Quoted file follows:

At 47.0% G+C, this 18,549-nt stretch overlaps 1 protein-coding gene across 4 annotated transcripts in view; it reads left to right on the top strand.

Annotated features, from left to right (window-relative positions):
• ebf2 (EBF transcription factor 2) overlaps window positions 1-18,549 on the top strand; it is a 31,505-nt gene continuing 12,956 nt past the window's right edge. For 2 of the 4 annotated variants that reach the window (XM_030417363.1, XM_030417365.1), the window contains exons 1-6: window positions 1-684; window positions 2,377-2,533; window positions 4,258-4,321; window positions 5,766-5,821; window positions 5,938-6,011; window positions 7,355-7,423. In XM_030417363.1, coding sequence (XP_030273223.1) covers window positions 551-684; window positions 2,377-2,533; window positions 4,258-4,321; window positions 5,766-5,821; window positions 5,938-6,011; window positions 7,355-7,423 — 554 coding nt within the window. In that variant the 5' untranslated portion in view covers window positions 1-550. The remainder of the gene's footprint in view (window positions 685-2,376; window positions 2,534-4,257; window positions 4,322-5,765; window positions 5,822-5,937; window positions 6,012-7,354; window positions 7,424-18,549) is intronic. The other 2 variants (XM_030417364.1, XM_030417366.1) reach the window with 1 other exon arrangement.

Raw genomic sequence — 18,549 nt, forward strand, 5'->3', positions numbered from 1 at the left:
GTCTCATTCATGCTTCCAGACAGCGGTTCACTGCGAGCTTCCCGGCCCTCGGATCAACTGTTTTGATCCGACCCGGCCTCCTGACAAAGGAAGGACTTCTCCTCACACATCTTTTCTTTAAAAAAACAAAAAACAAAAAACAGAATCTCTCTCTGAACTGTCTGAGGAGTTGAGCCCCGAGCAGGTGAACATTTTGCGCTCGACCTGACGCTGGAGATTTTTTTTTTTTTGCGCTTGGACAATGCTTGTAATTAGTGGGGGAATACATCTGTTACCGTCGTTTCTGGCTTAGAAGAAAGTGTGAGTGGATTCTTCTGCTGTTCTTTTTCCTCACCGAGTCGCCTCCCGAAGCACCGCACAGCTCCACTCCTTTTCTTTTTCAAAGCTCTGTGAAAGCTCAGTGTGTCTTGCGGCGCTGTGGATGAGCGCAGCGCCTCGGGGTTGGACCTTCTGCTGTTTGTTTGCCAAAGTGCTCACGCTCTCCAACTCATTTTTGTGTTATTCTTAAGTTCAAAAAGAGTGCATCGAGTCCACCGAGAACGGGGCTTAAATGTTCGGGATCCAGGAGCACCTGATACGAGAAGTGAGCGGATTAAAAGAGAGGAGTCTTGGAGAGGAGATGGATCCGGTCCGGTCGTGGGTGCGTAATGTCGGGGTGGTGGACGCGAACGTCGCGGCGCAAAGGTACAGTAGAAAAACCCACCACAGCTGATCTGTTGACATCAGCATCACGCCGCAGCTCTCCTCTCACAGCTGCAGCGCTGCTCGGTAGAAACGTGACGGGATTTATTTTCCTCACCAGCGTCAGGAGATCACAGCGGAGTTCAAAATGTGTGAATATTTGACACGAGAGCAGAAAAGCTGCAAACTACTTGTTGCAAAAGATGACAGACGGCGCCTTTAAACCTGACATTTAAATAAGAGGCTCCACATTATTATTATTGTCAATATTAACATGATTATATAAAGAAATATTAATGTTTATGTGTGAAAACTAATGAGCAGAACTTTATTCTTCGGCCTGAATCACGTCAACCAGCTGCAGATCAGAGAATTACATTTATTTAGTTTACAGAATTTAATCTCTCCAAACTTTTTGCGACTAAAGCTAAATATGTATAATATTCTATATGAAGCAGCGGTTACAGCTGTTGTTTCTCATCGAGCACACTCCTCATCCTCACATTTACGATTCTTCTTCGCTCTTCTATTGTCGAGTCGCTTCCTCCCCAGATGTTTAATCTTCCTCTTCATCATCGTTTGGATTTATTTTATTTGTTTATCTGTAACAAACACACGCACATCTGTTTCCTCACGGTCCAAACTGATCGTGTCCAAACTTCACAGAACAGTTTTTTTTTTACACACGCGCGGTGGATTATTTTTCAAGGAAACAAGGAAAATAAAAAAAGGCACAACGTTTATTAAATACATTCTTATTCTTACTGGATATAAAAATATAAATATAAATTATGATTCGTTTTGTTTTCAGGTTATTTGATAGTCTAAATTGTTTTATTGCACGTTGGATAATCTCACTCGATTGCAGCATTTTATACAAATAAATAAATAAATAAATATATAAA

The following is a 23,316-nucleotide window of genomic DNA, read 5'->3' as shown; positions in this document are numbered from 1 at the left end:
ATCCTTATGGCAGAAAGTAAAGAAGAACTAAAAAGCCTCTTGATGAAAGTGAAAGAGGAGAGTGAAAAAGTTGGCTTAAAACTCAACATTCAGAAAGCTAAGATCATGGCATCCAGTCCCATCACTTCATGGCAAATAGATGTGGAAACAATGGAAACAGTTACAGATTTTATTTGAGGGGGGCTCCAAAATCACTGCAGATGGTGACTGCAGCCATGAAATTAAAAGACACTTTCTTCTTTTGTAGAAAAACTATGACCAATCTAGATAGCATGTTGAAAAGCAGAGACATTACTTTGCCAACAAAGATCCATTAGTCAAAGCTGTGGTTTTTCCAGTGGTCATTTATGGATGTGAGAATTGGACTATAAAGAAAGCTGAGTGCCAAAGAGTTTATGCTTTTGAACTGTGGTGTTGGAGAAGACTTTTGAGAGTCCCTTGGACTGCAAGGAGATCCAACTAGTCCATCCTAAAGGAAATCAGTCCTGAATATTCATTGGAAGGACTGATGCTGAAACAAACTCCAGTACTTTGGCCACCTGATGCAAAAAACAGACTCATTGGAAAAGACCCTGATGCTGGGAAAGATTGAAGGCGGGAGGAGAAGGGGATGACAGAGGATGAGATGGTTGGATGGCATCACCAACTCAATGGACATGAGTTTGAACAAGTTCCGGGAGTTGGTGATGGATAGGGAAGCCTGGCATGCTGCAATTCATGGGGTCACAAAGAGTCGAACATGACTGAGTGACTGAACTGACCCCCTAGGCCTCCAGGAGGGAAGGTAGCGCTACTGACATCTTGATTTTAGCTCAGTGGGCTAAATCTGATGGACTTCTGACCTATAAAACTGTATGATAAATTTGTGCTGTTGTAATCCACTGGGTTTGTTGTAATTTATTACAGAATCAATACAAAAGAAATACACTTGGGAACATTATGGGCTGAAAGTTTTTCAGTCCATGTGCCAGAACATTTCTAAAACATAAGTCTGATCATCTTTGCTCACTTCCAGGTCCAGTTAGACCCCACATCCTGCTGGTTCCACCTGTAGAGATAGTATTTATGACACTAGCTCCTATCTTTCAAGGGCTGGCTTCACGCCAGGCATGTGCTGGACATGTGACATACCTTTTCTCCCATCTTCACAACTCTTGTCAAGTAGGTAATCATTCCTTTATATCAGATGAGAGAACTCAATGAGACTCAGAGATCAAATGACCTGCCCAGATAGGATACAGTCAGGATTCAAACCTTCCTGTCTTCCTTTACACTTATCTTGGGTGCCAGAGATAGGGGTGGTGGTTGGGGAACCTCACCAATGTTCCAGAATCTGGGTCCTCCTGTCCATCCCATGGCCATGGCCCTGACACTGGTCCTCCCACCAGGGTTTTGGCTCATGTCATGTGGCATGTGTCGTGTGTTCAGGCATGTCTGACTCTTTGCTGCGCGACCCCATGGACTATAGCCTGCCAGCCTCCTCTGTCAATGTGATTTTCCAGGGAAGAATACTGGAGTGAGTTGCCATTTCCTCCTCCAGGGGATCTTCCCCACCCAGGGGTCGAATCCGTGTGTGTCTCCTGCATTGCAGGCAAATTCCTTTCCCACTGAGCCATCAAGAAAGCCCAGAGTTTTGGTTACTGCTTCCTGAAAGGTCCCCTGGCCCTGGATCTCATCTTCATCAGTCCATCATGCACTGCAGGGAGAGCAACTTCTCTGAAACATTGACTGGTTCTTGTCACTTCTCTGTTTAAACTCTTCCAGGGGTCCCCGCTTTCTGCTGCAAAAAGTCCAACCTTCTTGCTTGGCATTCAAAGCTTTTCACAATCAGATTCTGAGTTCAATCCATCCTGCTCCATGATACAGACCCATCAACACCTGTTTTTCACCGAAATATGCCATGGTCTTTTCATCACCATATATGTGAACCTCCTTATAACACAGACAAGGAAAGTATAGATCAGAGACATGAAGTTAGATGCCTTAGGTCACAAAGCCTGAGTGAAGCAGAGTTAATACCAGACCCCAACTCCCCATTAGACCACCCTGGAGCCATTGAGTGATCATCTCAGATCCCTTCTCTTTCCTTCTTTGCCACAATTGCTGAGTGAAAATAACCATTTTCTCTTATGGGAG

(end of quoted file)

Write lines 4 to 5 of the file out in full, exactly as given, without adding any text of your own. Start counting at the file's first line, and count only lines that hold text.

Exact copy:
Raw genomic sequence — 18,549 nt, forward strand, 5'->3', positions numbered from 1 at the left:
GTCTCATTCATGCTTCCAGACAGCGGTTCACTGCGAGCTTCCCGGCCCTCGGATCAACTGTTTTGATCCGACCCGGCCTCCTGACAAAGGAAGGACTTCTCCTCACACATCTTTTCTTTAAAAAAACAAAAAACAAAAAACAGAATCTCTCTCTGAACTGTCTGAGGAGTTGAGCCCCGAGCAGGTGAACATTTTGCGCTCGACCTGACGCTGGAGATTTTTTTTTTTTTGCGCTTGGACAATGCTTGTAATTAGTGGGGGAATACATCTGTTACCGTCGTTTCTGGCTTAGAAGAAAGTGTGAGTGGATTCTTCTGCTGTTCTTTTTCCTCACCGAGTCGCCTCCCGAAGCACCGCACAGCTCCACTCCTTTTCTTTTTCAAAGCTCTGTGAAAGCTCAGTGTGTCTTGCGGCGCTGTGGATGAGCGCAGCGCCTCGGGGTTGGACCTTCTGCTGTTTGTTTGCCAAAGTGCTCACGCTCTCCAACTCATTTTTGTGTTATTCTTAAGTTCAAAAAGAGTGCATCGAGTCCACCGAGAACGGGGCTTAAATGTTCGGGATCCAGGAGCACCTGATACGAGAAGTGAGCGGATTAAAAGAGAGGAGTCTTGGAGAGGAGATGGATCCGGTCCGGTCGTGGGTGCGTAATGTCGGGGTGGTGGACGCGAACGTCGCGGCGCAAAGGTACAGTAGAAAAACCCACCACAGCTGATCTGTTGACATCAGCATCACGCCGCAGCTCTCCTCTCACAGCTGCAGCGCTGCTCGGTAGAAACGTGACGGGATTTATTTTCCTCACCAGCGTCAGGAGATCACAGCGGAGTTCAAAATGTGTGAATATTTGACACGAGAGCAGAAAAGCTGCAAACTACTTGTTGCAAAAGATGACAGACGGCGCCTTTAAACCTGACATTTAAATAAGAGGCTCCACATTATTATTATTGTCAATATTAACATGATTATATAAAGAAATATTAATGTTTATGTGTGAAAACTAATGAGCAGAACTTTATTCTTCGGCCTGAATCACGTCAACCAGCTGCAGATCAGAGAATTACATTTATTTAGTTTACAGAATTTAATCTCTCCAAACTTTTTGCGACTAAAGCTAAATATGTATAATATTCTATATGAAGCAGCGGTTACAGCTGTTGTTTCTCATCGAGCACACTCCTCATCCTCACATTTACGATTCTTCTTCGCTCTTCTATTGTCGAGTCGCTTCCTCCCCAGATGTTTAATCTTCCTCTTCATCATCGTTTGGATTTATTTTATTTGTTTATCTGTAACAAACACACGCACATCTGTTTCCTCACGGTCCAAACTGATCGTGTCCAAACTTCACAGAACAGTTTTTTTTTTACACACGCGCGGTGGATTATTTTTCAAGGAAACAAGGAAAATAAAAAAAGGCACAACGTTTATTAAATACATTCTTATTCTTACTGGATATAAAAATATAAATATAAATTATGATTCGTTTTGTTTTCAGGTTATTTGATAGTCTAAATTGTTTTATTGCACGTTGGATAATCTCACTCGATTGCAGCATTTTATACAAATAAATAAATAAATAAATATATAAA